Goldman Sachs, JPMorgan Chase, and Morgan Stanley were among the major banks reporting a slump in revenues from their investment banking divisions, which structure and consult on mergers and acquisitions.
M&A-related revenues were down 26 percent at Goldman and 24 percent at Morgan Stanley, compared to 19 percent at JPMorgan.
Trading revenues also were lower at Citigroup, Goldman, JPMorgan, and Morgan Stanley, where they were down 13 percent.
Goldman and Morgan Stanley, the two megabanks most dependent on investment banking as a source of business, were the only two big banks reporting lower revenue and profits in the first quarter.
While most of the banks also reported less revenue from trading, the drop was larger at Goldman and Morgan Stanley.
Bank of America, Citigroup, JPMorgan, and Wells Fargo all booked higher revenue and larger profits, including a 52-percent profit leap at JPMorgan.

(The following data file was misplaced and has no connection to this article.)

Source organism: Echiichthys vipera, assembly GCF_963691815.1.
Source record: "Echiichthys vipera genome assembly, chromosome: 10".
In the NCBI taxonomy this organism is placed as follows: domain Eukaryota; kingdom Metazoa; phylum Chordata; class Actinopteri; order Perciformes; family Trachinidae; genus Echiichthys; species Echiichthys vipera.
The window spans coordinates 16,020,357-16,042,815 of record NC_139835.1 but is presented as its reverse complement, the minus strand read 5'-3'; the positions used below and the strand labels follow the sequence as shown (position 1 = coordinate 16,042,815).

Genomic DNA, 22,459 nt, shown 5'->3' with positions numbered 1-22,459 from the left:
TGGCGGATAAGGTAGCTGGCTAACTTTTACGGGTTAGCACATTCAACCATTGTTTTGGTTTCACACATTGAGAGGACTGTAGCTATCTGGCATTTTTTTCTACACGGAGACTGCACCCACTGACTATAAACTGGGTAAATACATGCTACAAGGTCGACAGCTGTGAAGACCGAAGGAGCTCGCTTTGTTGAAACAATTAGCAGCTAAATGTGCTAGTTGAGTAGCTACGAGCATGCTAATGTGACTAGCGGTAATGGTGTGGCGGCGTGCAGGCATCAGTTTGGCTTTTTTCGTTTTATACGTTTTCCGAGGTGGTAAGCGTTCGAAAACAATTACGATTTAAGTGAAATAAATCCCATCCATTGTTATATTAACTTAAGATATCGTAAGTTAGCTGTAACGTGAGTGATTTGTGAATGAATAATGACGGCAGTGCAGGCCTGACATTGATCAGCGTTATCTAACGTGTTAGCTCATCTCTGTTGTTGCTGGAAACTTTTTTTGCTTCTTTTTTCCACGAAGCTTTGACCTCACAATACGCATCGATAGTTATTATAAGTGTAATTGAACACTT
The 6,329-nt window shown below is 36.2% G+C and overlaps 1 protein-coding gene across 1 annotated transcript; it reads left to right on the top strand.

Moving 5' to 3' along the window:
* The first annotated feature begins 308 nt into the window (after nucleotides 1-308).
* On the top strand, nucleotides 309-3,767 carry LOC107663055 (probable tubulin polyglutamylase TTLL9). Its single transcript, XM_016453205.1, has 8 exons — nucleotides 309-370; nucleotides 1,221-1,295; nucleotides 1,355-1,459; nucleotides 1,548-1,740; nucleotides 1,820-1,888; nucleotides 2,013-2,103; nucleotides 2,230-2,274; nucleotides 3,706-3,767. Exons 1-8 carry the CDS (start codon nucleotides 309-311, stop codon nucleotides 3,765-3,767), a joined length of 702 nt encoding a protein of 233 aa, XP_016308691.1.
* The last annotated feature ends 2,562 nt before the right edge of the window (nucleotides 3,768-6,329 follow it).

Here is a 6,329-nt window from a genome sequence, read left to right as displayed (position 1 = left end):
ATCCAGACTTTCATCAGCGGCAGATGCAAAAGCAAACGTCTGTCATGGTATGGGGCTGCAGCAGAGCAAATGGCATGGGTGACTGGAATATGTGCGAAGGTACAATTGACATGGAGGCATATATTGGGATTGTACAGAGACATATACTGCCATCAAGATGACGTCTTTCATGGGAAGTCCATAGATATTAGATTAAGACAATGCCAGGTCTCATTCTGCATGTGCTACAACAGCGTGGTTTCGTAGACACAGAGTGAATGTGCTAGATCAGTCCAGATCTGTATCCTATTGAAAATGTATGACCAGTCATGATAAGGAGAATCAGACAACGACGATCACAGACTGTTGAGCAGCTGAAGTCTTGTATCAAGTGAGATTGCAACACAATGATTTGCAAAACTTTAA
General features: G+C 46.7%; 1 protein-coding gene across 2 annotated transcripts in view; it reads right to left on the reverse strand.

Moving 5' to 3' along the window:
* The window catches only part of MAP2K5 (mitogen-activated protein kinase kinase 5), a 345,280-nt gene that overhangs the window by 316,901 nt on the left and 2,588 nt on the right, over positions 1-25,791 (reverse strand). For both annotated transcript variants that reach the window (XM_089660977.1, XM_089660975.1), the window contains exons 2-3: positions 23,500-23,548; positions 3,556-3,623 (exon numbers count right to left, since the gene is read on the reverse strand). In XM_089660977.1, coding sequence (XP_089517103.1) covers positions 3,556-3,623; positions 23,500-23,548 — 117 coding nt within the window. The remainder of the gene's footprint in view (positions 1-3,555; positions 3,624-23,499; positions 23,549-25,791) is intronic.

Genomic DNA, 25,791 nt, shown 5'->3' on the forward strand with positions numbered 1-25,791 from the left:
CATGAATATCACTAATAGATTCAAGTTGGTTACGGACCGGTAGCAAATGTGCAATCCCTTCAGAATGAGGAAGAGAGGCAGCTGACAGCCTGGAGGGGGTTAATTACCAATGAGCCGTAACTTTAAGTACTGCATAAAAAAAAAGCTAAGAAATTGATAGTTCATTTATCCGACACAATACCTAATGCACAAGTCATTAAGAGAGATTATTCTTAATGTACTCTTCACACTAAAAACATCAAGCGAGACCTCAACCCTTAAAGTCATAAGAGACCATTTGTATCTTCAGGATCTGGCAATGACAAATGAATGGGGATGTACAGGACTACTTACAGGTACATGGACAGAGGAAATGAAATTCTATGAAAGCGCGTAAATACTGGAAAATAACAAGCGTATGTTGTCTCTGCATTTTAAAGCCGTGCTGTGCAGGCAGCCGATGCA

Those four banks all deal more with retail consumers and have pocketed higher revenues from loans as interest rates have risen. At the same time, they still stint on the interest rates paid on deposits, widening their margins.
Investment banks were swamped with M&A deals through 2021 when companies were eager to snap up competitors that had stumbled during the COVID War. Special-purpose acquisition companies (SPACs) also were flying high.
Then the U.S. Federal Reserve began raising interest rates. M&As dried up and SPACs crashed, as we reported in “Post-SPAC Merged Companies Write Off $11.57 Billion” (18 Apr 2023).
M&A talks became even fewer after last month’s banking crisis, when Signature and Silicon Valley banks collapsed, Goldman CEO David Solomon said in a statement last week. He also said signs indicate deal-making might pick up again soon.
Candidates for M&As include small and regional banks dented by the sector’s recent turmoil, analysts told the WSJ.
TREND FORECAST: The M&A market will remain highly selective until interest rates begin to descend. Until then, only deals meeting specific needs of specific buyers will be done.